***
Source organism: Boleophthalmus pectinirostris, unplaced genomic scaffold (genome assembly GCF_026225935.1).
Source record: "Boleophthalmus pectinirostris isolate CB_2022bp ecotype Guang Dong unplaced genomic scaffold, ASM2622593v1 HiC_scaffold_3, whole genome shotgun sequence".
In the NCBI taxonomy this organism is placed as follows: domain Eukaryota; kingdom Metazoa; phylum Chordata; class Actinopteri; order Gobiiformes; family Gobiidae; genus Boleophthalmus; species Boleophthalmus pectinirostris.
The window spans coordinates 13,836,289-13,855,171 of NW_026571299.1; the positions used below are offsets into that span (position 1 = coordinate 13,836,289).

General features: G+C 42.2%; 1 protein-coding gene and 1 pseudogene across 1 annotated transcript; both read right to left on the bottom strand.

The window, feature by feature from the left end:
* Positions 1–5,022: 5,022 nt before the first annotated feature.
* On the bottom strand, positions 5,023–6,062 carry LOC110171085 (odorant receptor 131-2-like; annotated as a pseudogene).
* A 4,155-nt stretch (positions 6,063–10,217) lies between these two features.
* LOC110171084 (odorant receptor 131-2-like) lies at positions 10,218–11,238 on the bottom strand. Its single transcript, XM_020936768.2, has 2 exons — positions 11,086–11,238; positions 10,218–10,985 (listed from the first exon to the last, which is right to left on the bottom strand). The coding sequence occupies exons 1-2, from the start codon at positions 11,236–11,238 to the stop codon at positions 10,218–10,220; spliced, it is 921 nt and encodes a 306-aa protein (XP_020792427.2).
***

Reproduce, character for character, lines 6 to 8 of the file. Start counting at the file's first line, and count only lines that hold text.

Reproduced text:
The window, feature by feature from the left end:
* Positions 1–5,022: 5,022 nt before the first annotated feature.
* On the bottom strand, positions 5,023–6,062 carry LOC110171085 (odorant receptor 131-2-like; annotated as a pseudogene).